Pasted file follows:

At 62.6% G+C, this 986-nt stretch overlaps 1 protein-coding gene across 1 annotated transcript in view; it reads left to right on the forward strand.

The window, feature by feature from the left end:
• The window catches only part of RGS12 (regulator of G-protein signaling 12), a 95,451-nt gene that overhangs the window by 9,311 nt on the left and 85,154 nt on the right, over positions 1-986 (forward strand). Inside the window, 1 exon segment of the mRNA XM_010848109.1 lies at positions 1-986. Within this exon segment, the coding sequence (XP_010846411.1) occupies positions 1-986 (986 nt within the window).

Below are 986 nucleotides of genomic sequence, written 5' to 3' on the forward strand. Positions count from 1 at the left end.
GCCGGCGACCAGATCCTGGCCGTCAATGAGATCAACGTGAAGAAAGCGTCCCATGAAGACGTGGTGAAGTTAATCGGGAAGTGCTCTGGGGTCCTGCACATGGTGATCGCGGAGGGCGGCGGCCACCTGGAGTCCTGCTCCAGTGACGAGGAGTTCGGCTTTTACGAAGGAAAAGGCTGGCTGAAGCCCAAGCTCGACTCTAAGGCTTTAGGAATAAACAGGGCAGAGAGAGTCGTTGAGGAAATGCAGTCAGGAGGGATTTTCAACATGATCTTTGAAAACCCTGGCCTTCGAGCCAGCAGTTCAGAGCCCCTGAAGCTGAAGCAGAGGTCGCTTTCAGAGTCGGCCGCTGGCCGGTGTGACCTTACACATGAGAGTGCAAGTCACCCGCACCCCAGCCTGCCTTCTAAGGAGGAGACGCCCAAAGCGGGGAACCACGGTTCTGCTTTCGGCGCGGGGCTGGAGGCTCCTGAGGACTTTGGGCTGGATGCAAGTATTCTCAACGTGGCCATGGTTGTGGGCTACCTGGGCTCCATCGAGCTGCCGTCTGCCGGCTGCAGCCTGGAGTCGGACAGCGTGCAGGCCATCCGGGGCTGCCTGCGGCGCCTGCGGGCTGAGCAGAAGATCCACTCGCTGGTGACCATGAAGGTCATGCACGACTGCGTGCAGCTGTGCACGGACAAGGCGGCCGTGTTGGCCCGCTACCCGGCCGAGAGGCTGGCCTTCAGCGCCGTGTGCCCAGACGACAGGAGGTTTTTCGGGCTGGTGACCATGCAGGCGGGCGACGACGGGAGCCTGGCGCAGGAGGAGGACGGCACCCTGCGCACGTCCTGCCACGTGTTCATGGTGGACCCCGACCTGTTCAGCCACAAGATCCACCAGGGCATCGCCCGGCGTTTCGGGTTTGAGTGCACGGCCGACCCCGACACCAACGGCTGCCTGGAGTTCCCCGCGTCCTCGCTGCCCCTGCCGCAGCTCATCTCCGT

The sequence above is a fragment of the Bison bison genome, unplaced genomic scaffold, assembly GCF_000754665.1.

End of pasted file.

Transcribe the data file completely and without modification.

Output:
At 62.6% G+C, this 986-nt stretch overlaps 1 protein-coding gene across 1 annotated transcript in view; it reads left to right on the forward strand.

The window, feature by feature from the left end:
• The window catches only part of RGS12 (regulator of G-protein signaling 12), a 95,451-nt gene that overhangs the window by 9,311 nt on the left and 85,154 nt on the right, over positions 1-986 (forward strand). Inside the window, 1 exon segment of the mRNA XM_010848109.1 lies at positions 1-986. Within this exon segment, the coding sequence (XP_010846411.1) occupies positions 1-986 (986 nt within the window).

Below are 986 nucleotides of genomic sequence, written 5' to 3' on the forward strand. Positions count from 1 at the left end.
GCCGGCGACCAGATCCTGGCCGTCAATGAGATCAACGTGAAGAAAGCGTCCCATGAAGACGTGGTGAAGTTAATCGGGAAGTGCTCTGGGGTCCTGCACATGGTGATCGCGGAGGGCGGCGGCCACCTGGAGTCCTGCTCCAGTGACGAGGAGTTCGGCTTTTACGAAGGAAAAGGCTGGCTGAAGCCCAAGCTCGACTCTAAGGCTTTAGGAATAAACAGGGCAGAGAGAGTCGTTGAGGAAATGCAGTCAGGAGGGATTTTCAACATGATCTTTGAAAACCCTGGCCTTCGAGCCAGCAGTTCAGAGCCCCTGAAGCTGAAGCAGAGGTCGCTTTCAGAGTCGGCCGCTGGCCGGTGTGACCTTACACATGAGAGTGCAAGTCACCCGCACCCCAGCCTGCCTTCTAAGGAGGAGACGCCCAAAGCGGGGAACCACGGTTCTGCTTTCGGCGCGGGGCTGGAGGCTCCTGAGGACTTTGGGCTGGATGCAAGTATTCTCAACGTGGCCATGGTTGTGGGCTACCTGGGCTCCATCGAGCTGCCGTCTGCCGGCTGCAGCCTGGAGTCGGACAGCGTGCAGGCCATCCGGGGCTGCCTGCGGCGCCTGCGGGCTGAGCAGAAGATCCACTCGCTGGTGACCATGAAGGTCATGCACGACTGCGTGCAGCTGTGCACGGACAAGGCGGCCGTGTTGGCCCGCTACCCGGCCGAGAGGCTGGCCTTCAGCGCCGTGTGCCCAGACGACAGGAGGTTTTTCGGGCTGGTGACCATGCAGGCGGGCGACGACGGGAGCCTGGCGCAGGAGGAGGACGGCACCCTGCGCACGTCCTGCCACGTGTTCATGGTGGACCCCGACCTGTTCAGCCACAAGATCCACCAGGGCATCGCCCGGCGTTTCGGGTTTGAGTGCACGGCCGACCCCGACACCAACGGCTGCCTGGAGTTCCCCGCGTCCTCGCTGCCCCTGCCGCAGCTCATCTCCGT

The sequence above is a fragment of the Bison bison genome, unplaced genomic scaffold, assembly GCF_000754665.1.